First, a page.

TOKYO -- As electric vehicles rapidly gain ground in the global auto market, huge growth in demand is expected for car batteries.
Panasonic is reacting by expanding overseas production capacity in the field, but will not chase unrealistic targets, according to Yoshio Ito, executive vice president in charge of the corporation's automotive and electric parts businesses.
The company's U.S. battery plant, operated jointly with Tesla, has started production of battery packs for Tesla's long-awaited mass-market electric car, while its plant in China is slated to come on stream by the end of the current fiscal year.
The electronics giant, however, acknowledges that keeping pace with demand growth would be simply impossible and plans to focus on fulfilling responsibilities and niche areas.
In a recent interview with The Nikkei, Ito explained the company's plans for electric vehicle-related operations.
Q: Demand for car batteries is showing robust growth. How does Panasonic plan to respond to the trend?
A: Can we completely fulfill the growing demand? Absolutely not. It is unrealistic to try. We are responsible for supplying enough batteries to our existing customers. In particular, we have to fulfill our responsibility to Tesla as its exclusive battery supplier.
Q: Are you also going to supply batteries to new makers of electric cars?
A: We cannot simply sell batteries to carmakers. The energy density of car batteries is rising, making it increasingly more difficult to handle them. We do not supply batteries to EV makers that do not have the ability to assume responsibility for the control and safety of the products. We assess the capabilities [of EV makers] rigorously to decide whether or not we can supply them with batteries.
Q: There have been reports that you have set an in-house target of raising battery sales by 50% between fiscal 2017 and 2020. Could you comment on that?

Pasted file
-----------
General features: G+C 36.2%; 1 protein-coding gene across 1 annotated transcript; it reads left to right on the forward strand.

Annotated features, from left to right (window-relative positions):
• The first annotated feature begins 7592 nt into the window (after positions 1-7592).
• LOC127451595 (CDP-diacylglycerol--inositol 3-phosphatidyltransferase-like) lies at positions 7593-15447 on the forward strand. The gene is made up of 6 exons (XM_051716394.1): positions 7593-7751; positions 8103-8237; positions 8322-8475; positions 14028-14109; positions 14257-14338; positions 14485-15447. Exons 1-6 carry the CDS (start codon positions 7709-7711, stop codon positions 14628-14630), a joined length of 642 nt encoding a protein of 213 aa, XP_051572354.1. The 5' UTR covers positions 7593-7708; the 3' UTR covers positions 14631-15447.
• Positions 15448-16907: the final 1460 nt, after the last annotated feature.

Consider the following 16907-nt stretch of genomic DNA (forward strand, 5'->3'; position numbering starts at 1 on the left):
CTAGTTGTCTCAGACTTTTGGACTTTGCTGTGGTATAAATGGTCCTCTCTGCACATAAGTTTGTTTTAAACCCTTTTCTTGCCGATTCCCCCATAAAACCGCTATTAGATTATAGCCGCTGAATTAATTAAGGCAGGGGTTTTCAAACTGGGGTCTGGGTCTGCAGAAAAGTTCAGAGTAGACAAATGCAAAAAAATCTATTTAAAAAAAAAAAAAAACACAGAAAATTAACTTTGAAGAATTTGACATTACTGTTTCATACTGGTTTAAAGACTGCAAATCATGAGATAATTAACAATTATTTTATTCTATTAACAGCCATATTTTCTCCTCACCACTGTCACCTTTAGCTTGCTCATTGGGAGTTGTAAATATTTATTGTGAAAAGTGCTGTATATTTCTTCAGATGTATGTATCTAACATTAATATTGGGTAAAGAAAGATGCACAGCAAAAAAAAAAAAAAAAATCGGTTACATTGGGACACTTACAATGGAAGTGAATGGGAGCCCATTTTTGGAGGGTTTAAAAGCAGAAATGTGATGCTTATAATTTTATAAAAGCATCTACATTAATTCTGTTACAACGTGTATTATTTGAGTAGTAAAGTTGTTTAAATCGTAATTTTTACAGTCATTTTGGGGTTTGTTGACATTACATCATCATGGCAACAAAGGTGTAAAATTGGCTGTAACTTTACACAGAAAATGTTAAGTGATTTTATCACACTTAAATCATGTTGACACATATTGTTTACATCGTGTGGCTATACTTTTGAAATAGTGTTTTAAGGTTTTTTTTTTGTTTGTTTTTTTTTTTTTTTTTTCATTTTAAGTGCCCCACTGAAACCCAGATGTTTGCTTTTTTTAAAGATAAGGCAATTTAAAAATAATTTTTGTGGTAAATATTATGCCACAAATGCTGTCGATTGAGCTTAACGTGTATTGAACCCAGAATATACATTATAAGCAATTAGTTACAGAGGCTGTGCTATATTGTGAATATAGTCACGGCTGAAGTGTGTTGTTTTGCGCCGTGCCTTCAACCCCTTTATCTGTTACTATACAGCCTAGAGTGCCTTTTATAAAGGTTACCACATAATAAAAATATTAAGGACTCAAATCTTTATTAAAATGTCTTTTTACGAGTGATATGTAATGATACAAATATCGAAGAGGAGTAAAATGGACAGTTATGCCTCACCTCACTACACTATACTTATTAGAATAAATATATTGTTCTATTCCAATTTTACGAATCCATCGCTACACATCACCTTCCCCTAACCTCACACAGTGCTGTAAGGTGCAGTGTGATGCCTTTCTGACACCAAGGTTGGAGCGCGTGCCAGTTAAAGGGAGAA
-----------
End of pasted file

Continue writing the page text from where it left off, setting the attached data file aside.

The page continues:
A: Our executive in charge of the battery business may have talked about such a target, but I have not. If we just look at demand growth, sales could easily more than double. But we have to think about factors like securing necessary engineers, land, facilities and obtaining regulatory permits. We will not pursue an unrealistic target.
Q: Are you planning to make additional investment in the U.S. plant you operate with Tesla?
A: We have already decided to expand the plant's annual battery production capacity up to 35 gigawatt-hours. But we do not currently have any specific plans beyond that, such as constructing a new building or expanding the lines in the existing building.
Q: In addition to car battery production, you are also expanding operations related to autonomous driving and advanced driver-assistance systems. How do you see the outlook for these operations?
A: We are late to start developing systems for highways to catch up with our competitors. So we are going to focus on systems for driving at lower speeds on ordinary roads. We can offer, for instance, display systems that show the driver information from sensors and artificial intelligence. Since we do not have the expertise concerning brakes and steering systems, we need to partner with other companies. We will continue upgrading our competitive technologies for car-mounted cameras. We also hope to develop radar and sonar technologies.
Q: You are testing prototype cars equipped with a self-driving system. Do you have a plan to develop such vehicles for the market?
A: There is speculation that we may develop self-driving taxis. But we have no plans to develop self-driving passenger or commercial vehicles. There are many ways to use autonomous driving technology, such as transporting cargo within factories. We will seek to meet niche demand established automakers do not cover.
Interviewed by Nikkei staff writer Natsuko Katsuki